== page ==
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On October 4, 2018, the EUIPO’s board of appeal issued its decision in the appeal lodged by Billa, an Austrian hypermarket operator, against the EUIPO‘s decision refusing registration of its trademark.We must take a brief look at the background to this matter before moving on to the grounds for the ruling. In February 2013, the appellant filed an application to register the “Billa” trademark for goods sold at its establishments (jewelry and jewelry articles, clothing and fashion accessories, games and toys). In July, Billabong, a US company that sells clothing and fashion accessories and articles, filed opposition against registration on grounds of its earlier “BILLABONG” marks. The Opposition Division partially accepted the opposition and refused registration of the “Billa” mark.

The Austrian company then appealed, putting forward the following arguments: (i) the goods for which registration was sought are not similar to the goods for which the BILLABONG trademark was registered, (ii) the signs are not similar, (iii) there is no likelihood of confusion, and (iv) the German Patent and Trademark Office had dismissed that same opposition against the application to register the mark in Germany.

The first point to be assessed was the similarity between the goods and services, e.g., factors such as the nature, purpose, and channels of trade. Here, as the trademarks covered the same classes, discussion centered on the question of the similarity of “games and playthings.” The board of appeal concluded that they were similar, in that the goods were complementary.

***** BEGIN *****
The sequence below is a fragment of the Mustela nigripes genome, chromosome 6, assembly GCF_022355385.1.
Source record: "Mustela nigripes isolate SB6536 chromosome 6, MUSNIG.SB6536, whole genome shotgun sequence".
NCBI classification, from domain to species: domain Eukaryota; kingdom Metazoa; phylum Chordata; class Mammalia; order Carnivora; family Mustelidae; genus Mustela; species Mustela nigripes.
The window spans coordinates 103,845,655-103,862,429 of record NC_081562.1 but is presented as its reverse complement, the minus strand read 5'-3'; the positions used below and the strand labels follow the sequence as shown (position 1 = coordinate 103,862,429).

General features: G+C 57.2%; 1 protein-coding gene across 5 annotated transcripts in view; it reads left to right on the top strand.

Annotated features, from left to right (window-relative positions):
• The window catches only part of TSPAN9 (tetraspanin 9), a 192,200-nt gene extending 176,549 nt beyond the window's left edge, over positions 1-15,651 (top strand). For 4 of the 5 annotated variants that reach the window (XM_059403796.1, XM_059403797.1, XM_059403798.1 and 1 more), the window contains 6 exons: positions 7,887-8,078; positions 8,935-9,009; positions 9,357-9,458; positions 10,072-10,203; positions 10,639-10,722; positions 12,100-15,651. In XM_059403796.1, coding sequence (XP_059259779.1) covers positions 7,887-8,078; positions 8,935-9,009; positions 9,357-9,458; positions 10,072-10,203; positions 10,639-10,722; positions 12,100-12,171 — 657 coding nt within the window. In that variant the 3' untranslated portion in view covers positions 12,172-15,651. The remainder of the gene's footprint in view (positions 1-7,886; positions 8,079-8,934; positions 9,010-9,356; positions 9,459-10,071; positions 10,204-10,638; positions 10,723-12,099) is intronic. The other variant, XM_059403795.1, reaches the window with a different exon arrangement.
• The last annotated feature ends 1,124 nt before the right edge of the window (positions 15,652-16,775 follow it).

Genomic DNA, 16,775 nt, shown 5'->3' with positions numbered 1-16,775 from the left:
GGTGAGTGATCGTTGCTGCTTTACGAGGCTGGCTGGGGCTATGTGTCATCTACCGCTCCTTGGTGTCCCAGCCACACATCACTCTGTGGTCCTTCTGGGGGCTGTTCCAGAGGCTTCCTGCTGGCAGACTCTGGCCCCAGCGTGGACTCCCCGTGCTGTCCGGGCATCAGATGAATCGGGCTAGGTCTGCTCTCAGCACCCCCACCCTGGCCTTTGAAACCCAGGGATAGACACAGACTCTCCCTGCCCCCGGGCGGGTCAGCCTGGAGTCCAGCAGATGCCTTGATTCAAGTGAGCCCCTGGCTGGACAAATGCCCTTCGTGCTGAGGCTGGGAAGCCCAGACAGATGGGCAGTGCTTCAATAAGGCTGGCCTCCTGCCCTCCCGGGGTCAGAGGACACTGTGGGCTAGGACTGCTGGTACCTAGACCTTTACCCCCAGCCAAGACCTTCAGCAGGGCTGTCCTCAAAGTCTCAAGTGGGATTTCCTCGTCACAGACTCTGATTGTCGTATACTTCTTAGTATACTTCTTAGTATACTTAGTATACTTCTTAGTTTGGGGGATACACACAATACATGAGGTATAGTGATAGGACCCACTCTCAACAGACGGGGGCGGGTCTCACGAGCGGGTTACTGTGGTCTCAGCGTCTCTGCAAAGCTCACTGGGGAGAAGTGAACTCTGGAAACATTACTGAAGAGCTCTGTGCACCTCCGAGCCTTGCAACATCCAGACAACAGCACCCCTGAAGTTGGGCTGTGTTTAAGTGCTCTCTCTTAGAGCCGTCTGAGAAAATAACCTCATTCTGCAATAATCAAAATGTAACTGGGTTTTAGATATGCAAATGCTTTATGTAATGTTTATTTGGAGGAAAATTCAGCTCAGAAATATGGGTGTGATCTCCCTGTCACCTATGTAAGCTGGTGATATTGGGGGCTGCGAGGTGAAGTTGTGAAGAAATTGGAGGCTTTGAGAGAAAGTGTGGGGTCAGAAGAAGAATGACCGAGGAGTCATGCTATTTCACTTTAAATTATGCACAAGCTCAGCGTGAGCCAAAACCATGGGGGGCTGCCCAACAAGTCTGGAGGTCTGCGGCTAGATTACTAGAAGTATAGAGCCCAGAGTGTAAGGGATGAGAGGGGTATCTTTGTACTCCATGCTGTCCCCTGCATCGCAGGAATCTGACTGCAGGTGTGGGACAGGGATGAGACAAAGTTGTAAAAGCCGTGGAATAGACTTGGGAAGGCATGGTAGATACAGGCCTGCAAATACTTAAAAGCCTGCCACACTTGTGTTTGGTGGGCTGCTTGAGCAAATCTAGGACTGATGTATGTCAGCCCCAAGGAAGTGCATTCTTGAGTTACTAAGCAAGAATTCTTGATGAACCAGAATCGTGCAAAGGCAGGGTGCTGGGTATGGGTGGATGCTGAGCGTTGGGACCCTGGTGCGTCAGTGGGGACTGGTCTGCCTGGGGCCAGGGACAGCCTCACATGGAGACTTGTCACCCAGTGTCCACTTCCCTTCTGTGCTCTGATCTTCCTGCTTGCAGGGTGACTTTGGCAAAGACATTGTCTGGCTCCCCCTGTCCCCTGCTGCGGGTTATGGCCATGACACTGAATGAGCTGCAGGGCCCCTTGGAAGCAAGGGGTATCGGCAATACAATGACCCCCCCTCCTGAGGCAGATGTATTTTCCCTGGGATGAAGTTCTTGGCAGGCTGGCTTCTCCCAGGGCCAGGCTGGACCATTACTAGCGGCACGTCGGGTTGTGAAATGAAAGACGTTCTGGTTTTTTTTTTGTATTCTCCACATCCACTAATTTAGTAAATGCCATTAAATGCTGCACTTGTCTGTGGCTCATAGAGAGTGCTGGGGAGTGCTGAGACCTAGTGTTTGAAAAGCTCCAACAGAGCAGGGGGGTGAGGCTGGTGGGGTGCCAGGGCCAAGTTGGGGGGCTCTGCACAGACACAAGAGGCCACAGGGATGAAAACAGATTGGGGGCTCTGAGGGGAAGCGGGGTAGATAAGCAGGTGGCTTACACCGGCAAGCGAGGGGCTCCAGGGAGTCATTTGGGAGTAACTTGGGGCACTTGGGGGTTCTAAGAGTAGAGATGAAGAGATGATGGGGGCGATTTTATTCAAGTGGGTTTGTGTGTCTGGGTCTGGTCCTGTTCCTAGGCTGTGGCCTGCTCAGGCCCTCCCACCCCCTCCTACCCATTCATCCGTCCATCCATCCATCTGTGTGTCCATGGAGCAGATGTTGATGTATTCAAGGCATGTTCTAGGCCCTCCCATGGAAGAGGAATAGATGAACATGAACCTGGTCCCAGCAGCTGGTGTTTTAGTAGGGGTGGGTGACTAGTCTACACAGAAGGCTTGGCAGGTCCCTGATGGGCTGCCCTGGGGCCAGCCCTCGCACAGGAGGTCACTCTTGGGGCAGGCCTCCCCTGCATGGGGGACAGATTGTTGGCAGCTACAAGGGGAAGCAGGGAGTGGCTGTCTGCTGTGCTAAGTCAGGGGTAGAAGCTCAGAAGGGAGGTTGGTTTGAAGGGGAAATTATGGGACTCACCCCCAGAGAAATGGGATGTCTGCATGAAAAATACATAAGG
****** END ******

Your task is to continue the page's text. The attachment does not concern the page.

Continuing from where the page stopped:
For the second point, similarity of the signs, the board considered various aspects: (i) concerning the appellant’s argument that the “Billabong” mark had been registered in upper case (BILLABONG) whereas the “Billa” mark consisted of a single upper case letter with the rest in lower case, the board pointed out that registration protects signs regardless of the font or color used in the application; (ii) both signs are word marks; (iii) the mark applied for consists of the first five letters of the earlier mark,; and (iv) both marks include the syllables bil-la. Therefore, it held that the two marks were visually and phonetically similar.

According to CJEU case law, the likelihood of confusion consists of the risk that consumers will believe that the goods or services have the same business origin and should be assessed globally. The board concluded that there was a likelihood of confusion, because even though the word billabong is meaningful in Australia, most EU consumers are not familiar with it, not even English speakers. That is, the word billabong does not have sufficient distinctive character to expect the public, even if well informed, not to associate the goods linked to each of the signs.

Finally, regarding the appellant’s claim that the German Patent and Trademark Office had dismissed the opposition, the board pointed out that registration of signs as EU trademarks is subject solely to the Trade Mark Regulation and, therefore, that decisions taken by the national offices are not binding on the EUIPO.

Based on these arguments, the board upheld the decision under appeal. Now it only remains to see whether the appeal decision is appealed further to the CJEU.

Author: Esther Ballesteros


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